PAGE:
Dr. Elizabeth Unger of the Centers for Disease Control and Prevention provided an update on the CDC’s work on ME/CFS during a one-hour public conference call Oct. 8.
In the call, Dr. Unger reported that the CDC just awarded contracts to continue the Multi-Site Clinical Assessment of CFS study for another year. Unger said that the seven clinicians and their study coordinators will convene on the CDC campus in December to review progress, exchange ideas and make plans for future work. The study, which uses a standardized approach for collecting information on the major illness domains of CFS from patients in the seven clinics, has four stages. Stage 1, which began in 2012 and includes data on 471 patients, is complete, and the results are being prepared for publication.
Stage 2 looks at three additional objectives: 1) a follow-up of patients in Stage 1 along with enrollment of healthy control and patients ill with conditions that may resemble CFS; 2) the investigation of pediatric and adolescent patients, which began in September 2013 and continues; and 3) the measurement of cognitive function, exercise capacity and the impact of exercise on cognition and symptoms, which began in March 2014 and is still enrolling.
Stage 3 of the study includes the addition of house-bound patients and patients who have had the disease for less than two years, as well as healthy and ill comparison groups in the combined cognition and exercise protocol. The Stage 3 protocol also includes collection of blood samples to test Natural Killer (NK) cell number and function and to provide stored serum and plasma. The sample collections for the NK cell pilot testing have been completed, and the CDC will discuss the findings with clinicians in the next several months.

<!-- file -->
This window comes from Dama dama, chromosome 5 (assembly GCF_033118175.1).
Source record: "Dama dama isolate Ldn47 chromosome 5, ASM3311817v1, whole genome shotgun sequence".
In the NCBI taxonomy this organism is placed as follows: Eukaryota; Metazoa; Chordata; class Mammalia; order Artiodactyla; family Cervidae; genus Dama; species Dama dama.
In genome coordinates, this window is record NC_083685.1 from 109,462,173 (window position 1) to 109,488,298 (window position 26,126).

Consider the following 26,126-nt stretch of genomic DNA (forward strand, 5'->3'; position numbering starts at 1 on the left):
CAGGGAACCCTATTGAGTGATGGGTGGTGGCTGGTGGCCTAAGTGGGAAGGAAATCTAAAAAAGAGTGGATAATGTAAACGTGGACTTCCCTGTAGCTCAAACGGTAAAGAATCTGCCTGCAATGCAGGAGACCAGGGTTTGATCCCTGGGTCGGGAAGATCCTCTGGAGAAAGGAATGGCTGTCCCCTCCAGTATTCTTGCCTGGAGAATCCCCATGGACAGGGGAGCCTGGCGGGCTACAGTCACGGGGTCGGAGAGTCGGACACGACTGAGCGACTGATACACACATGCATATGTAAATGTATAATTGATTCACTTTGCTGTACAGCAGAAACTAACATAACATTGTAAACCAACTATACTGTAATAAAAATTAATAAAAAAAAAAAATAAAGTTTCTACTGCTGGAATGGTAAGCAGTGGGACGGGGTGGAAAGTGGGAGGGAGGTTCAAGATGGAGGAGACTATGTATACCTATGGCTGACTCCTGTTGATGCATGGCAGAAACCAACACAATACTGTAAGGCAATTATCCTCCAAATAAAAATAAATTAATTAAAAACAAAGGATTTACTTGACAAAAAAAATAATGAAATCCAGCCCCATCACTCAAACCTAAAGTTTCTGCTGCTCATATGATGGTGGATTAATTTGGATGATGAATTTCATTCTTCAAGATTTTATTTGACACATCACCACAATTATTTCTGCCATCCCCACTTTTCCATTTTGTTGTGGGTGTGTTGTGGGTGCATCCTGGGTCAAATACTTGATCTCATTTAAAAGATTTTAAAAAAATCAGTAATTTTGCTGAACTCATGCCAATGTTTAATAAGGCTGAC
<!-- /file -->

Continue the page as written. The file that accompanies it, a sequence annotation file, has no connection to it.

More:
Stage 4 of the study will repeat the data collection in Stage 3 and will also collect information on autonomic symptoms and orthostatic intolerance. Stage 4 has not yet begun.
Unger also offered updates on the CDC’s educational efforts. She said that the first two education modules on the ME/CFS education component for medical schools have been cleared by the CDC and were recently submitted to MedEd Portal for peer review. Once the modules are published, medical school professors and other health care educators will have access to the materials.
Unger announced that ME/CFS will be included in the CDC Public Health Grand Rounds in February 2016. The Grand Round webcasts summarize current knowledge, highlight how CDC and its partners are addressing challenges and provide recommendations for the future. The process for a topic to be included in the Grand Rounds is highly competitive; health care professionals worldwide view and reference them in their work. “Selection of CFS/ME for a Public Health Grand Rounds reflects the continuing recognition of how important CFS/ME is to public health and will build upon the strong message the IOM provided to the health care community about this illness,” Unger said.
Finally, Unger said that the CDC recently awarded a contract to create a partnership with various stakeholders to help them revise educational materials incorporating the Institute of Medicine recommendations and to make related changes to the CDC website.